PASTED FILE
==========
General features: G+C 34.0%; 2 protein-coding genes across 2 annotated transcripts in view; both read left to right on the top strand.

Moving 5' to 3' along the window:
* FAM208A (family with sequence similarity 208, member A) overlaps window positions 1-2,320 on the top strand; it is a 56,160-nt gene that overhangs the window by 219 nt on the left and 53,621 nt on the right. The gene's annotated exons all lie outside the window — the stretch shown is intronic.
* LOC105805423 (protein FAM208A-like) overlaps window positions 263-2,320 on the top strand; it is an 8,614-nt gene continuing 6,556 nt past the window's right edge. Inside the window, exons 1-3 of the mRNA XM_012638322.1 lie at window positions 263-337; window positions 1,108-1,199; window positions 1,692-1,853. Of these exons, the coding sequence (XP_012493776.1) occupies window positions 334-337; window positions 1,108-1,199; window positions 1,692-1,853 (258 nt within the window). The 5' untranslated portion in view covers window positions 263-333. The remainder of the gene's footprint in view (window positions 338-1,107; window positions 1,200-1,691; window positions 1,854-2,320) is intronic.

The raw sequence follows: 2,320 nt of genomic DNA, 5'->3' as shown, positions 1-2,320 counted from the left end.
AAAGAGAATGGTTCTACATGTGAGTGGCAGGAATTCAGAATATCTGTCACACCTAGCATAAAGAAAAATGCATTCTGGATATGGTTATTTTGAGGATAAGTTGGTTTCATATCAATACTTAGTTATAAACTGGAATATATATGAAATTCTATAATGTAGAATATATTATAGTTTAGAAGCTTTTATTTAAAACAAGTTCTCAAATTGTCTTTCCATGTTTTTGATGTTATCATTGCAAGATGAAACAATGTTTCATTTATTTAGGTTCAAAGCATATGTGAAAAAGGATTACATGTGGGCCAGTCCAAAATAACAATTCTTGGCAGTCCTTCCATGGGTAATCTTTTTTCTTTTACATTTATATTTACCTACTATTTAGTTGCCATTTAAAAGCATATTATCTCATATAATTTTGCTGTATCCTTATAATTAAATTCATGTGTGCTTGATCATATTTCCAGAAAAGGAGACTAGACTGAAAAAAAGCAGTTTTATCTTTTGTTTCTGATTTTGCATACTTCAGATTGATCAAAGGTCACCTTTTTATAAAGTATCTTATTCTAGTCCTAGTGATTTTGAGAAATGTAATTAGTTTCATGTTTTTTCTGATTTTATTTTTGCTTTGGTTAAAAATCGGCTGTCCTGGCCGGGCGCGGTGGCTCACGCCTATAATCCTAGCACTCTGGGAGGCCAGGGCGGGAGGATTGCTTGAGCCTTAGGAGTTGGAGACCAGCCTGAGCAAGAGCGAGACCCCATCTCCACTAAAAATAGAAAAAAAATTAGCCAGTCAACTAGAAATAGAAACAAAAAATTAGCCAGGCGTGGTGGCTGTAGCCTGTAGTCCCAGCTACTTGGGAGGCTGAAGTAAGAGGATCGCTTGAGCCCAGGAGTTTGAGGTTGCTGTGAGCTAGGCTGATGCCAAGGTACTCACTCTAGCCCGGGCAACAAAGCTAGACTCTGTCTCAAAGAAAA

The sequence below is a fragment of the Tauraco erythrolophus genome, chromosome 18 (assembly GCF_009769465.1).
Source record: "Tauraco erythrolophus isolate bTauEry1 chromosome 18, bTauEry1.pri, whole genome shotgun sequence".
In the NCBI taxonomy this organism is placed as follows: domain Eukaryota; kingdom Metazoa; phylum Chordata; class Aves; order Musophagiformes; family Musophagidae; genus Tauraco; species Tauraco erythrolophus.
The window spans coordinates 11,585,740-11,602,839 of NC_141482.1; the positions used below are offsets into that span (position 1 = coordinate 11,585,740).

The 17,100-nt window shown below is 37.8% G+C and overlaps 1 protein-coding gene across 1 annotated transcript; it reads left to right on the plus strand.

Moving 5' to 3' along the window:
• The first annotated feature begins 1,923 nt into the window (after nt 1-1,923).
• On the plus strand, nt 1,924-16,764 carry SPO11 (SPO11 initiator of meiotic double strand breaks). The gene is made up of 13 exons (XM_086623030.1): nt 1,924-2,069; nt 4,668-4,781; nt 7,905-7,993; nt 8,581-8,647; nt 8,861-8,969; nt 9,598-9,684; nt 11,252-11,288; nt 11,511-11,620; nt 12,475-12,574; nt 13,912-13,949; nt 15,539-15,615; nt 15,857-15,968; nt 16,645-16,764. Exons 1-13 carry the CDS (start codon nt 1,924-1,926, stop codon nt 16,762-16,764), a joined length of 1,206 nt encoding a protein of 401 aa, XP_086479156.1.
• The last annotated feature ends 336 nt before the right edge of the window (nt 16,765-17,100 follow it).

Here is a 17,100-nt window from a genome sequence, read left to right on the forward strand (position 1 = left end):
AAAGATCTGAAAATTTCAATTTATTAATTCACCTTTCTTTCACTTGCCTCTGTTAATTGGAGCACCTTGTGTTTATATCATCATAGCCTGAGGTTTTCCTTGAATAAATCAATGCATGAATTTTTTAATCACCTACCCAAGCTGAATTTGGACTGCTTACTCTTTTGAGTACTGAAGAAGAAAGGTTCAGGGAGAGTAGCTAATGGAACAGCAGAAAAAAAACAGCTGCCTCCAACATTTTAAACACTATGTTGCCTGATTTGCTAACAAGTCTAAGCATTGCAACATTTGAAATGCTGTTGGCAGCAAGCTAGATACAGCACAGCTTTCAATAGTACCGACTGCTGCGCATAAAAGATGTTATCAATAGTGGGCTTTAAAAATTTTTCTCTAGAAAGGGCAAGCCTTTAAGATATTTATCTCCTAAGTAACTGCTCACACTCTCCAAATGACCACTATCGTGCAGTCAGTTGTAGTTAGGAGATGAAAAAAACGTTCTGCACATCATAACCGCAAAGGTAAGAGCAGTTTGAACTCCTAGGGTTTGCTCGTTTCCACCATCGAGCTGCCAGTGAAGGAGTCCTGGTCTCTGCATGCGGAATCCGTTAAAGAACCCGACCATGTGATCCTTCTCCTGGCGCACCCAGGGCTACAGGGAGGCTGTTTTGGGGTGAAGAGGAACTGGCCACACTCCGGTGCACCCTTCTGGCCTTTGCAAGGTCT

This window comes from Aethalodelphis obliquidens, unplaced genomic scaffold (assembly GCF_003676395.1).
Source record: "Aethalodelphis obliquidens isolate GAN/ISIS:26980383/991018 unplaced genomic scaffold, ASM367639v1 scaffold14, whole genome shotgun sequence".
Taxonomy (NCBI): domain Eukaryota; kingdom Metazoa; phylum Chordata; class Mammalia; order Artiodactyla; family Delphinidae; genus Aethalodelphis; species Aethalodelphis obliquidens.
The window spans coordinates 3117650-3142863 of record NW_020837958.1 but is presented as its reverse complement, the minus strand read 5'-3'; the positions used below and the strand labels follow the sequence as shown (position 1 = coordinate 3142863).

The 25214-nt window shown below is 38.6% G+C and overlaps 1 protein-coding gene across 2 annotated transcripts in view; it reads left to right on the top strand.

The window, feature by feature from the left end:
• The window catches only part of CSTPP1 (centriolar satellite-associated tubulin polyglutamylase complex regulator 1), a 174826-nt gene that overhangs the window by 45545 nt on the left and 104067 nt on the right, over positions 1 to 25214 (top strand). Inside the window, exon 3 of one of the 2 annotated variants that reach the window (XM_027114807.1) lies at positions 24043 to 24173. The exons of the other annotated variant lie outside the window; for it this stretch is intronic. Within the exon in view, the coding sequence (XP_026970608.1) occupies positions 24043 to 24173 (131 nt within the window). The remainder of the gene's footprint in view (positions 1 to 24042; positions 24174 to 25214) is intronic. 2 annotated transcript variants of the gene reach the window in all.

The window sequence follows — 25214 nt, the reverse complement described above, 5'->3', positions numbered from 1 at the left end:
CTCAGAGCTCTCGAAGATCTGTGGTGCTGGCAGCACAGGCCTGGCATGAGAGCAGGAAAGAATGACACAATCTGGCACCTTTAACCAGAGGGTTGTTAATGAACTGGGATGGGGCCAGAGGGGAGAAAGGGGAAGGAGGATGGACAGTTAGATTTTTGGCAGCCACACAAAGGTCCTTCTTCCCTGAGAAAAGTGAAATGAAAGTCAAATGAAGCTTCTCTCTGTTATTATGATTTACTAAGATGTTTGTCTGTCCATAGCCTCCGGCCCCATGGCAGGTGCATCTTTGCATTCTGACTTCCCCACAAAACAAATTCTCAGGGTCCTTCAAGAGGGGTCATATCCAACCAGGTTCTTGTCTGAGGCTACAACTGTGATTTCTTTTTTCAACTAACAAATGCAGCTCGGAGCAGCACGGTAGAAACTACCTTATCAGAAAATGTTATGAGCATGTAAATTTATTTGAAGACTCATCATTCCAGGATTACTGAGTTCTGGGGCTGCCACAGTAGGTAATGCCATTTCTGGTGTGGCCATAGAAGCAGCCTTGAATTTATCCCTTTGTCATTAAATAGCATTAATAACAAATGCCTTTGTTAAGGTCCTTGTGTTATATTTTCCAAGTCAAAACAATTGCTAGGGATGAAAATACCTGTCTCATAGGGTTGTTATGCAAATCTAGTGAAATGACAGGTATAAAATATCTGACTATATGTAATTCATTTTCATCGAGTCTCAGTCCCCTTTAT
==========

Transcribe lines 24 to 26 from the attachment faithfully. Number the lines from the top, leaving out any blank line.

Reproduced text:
• The window catches only part of CSTPP1 (centriolar satellite-associated tubulin polyglutamylase complex regulator 1), a 174826-nt gene that overhangs the window by 45545 nt on the left and 104067 nt on the right, over positions 1 to 25214 (top strand). Inside the window, exon 3 of one of the 2 annotated variants that reach the window (XM_027114807.1) lies at positions 24043 to 24173. The exons of the other annotated variant lie outside the window; for it this stretch is intronic. Within the exon in view, the coding sequence (XP_026970608.1) occupies positions 24043 to 24173 (131 nt within the window). The remainder of the gene's footprint in view (positions 1 to 24042; positions 24174 to 25214) is intronic. 2 annotated transcript variants of the gene reach the window in all.

The window sequence follows — 25214 nt, the reverse complement described above, 5'->3', positions numbered from 1 at the left end:
CTCAGAGCTCTCGAAGATCTGTGGTGCTGGCAGCACAGGCCTGGCATGAGAGCAGGAAAGAATGACACAATCTGGCACCTTTAACCAGAGGGTTGTTAATGAACTGGGATGGGGCCAGAGGGGAGAAAGGGGAAGGAGGATGGACAGTTAGATTTTTGGCAGCCACACAAAGGTCCTTCTTCCCTGAGAAAAGTGAAATGAAAGTCAAATGAAGCTTCTCTCTGTTATTATGATTTACTAAGATGTTTGTCTGTCCATAGCCTCCGGCCCCATGGCAGGTGCATCTTTGCATTCTGACTTCCCCACAAAACAAATTCTCAGGGTCCTTCAAGAGGGGTCATATCCAACCAGGTTCTTGTCTGAGGCTACAACTGTGATTTCTTTTTTCAACTAACAAATGCAGCTCGGAGCAGCACGGTAGAAACTACCTTATCAGAAAATGTTATGAGCATGTAAATTTATTTGAAGACTCATCATTCCAGGATTACTGAGTTCTGGGGCTGCCACAGTAGGTAATGCCATTTCTGGTGTGGCCATAGAAGCAGCCTTGAATTTATCCCTTTGTCATTAAATAGCATTAATAACAAATGCCTTTGTTAAGGTCCTTGTGTTATATTTTCCAAGTCAAAACAATTGCTAGGGATGAAAATACCTGTCTCATAGGGTTGTTATGCAAATCTAGTGAAATGACAGGTATAAAATATCTGACTATATGTAATTCATTTTCATCGAGTCTCAGTCCCCTTTAT